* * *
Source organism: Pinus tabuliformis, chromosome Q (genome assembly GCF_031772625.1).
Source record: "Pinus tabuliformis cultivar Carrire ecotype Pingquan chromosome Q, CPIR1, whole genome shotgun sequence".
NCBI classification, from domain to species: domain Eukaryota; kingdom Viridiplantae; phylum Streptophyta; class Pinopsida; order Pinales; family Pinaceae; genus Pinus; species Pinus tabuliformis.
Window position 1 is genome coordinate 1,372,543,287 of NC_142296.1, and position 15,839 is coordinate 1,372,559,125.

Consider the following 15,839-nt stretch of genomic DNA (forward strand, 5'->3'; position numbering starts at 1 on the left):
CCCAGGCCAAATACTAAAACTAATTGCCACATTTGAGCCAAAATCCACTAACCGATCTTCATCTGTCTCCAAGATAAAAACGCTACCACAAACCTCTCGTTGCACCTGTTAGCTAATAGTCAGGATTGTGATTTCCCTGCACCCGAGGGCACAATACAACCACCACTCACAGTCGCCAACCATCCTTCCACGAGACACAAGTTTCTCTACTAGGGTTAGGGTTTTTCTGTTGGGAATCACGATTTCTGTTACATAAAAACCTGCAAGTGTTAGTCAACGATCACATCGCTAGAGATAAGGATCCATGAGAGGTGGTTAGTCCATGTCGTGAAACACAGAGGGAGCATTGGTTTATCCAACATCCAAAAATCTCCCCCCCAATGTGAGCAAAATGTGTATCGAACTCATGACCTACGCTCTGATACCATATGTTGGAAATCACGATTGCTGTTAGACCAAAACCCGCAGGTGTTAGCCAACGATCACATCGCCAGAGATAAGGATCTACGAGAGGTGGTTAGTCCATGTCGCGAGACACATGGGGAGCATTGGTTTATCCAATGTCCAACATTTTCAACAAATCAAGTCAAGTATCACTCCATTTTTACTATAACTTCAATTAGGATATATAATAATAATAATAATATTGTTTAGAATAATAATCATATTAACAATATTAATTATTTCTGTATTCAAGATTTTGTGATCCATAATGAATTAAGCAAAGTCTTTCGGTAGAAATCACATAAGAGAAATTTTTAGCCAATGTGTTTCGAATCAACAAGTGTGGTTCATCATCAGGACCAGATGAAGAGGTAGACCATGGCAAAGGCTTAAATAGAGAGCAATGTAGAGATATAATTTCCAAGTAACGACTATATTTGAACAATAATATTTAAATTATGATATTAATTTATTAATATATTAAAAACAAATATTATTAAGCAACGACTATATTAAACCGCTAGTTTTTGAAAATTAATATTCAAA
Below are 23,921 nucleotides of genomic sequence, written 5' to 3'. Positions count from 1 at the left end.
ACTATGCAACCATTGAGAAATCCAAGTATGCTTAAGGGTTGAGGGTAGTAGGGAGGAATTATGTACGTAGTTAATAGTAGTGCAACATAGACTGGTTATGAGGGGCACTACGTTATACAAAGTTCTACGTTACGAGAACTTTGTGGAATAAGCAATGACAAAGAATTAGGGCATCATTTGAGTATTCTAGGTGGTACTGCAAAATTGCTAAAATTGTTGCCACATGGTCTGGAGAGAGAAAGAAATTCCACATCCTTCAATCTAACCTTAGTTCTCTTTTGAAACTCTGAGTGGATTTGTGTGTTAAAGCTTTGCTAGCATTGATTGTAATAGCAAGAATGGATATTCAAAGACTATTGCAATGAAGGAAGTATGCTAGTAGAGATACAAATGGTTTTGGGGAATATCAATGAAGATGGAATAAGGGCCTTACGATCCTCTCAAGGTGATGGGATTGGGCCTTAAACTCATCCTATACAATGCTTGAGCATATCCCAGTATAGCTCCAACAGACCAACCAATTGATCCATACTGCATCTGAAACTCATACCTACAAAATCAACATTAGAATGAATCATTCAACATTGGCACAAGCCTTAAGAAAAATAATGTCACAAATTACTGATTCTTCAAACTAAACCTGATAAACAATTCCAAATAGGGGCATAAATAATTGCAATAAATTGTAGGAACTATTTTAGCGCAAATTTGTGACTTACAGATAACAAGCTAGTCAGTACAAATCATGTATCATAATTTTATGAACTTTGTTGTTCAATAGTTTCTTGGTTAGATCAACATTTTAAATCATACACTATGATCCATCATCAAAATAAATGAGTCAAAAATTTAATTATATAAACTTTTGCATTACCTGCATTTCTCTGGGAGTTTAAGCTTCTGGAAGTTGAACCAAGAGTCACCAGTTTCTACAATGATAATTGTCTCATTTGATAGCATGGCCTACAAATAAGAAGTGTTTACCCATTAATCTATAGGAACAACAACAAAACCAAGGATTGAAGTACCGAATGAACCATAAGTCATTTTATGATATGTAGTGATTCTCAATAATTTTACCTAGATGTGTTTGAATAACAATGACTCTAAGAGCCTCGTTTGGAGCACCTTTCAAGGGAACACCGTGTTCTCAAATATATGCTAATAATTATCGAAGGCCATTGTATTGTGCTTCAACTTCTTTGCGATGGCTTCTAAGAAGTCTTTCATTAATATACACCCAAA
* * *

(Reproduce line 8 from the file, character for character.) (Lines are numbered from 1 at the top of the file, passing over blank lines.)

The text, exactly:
ACTATGCAACCATTGAGAAATCCAAGTATGCTTAAGGGTTGAGGGTAGTAGGGAGGAATTATGTACGTAGTTAATAGTAGTGCAACATAGACTGGTTATGAGGGGCACTACGTTATACAAAGTTCTACGTTACGAGAACTTTGTGGAATAAGCAATGACAAAGAATTAGGGCATCATTTGAGTATTCTAGGTGGTACTGCAAAATTGCTAAAATTGTTGCCACATGGTCTGGAGAGAGAAAGAAATTCCACATCCTTCAATCTAACCTTAGTTCTCTTTTGAAACTCTGAGTGGATTTGTGTGTTAAAGCTTTGCTAGCATTGATTGTAATAGCAAGAATGGATATTCAAAGACTATTGCAATGAAGGAAGTATGCTAGTAGAGATACAAATGGTTTTGGGGAATATCAATGAAGATGGAATAAGGGCCTTACGATCCTCTCAAGGTGATGGGATTGGGCCTTAAACTCATCCTATACAATGCTTGAGCATATCCCAGTATAGCTCCAACAGACCAACCAATTGATCCATACTGCATCTGAAACTCATACCTACAAAATCAACATTAGAATGAATCATTCAACATTGGCACAAGCCTTAAGAAAAATAATGTCACAAATTACTGATTCTTCAAACTAAACCTGATAAACAATTCCAAATAGGGGCATAAATAATTGCAATAAATTGTAGGAACTATTTTAGCGCAAATTTGTGACTTACAGATAACAAGCTAGTCAGTACAAATCATGTATCATAATTTTATGAACTTTGTTGTTCAATAGTTTCTTGGTTAGATCAACATTTTAAATCATACACTATGATCCATCATCAAAATAAATGAGTCAAAAATTTAATTATATAAACTTTTGCATTACCTGCATTTCTCTGGGAGTTTAAGCTTCTGGAAGTTGAACCAAGAGTCACCAGTTTCTACAATGATAATTGTCTCATTTGATAGCATGGCCTACAAATAAGAAGTGTTTACCCATTAATCTATAGGAACAACAACAAAACCAAGGATTGAAGTACCGAATGAACCATAAGTCATTTTATGATATGTAGTGATTCTCAATAATTTTACCTAGATGTGTTTGAATAACAATGACTCTAAGAGCCTCGTTTGGAGCACCTTTCAAGGGAACACCGTGTTCTCAAATATATGCTAATAATTATCGAAGGCCATTGTATTGTGCTTCAACTTCTTTGCGATGGCTTCTAAGAAGTCTTTCATTAATATACACCCAAA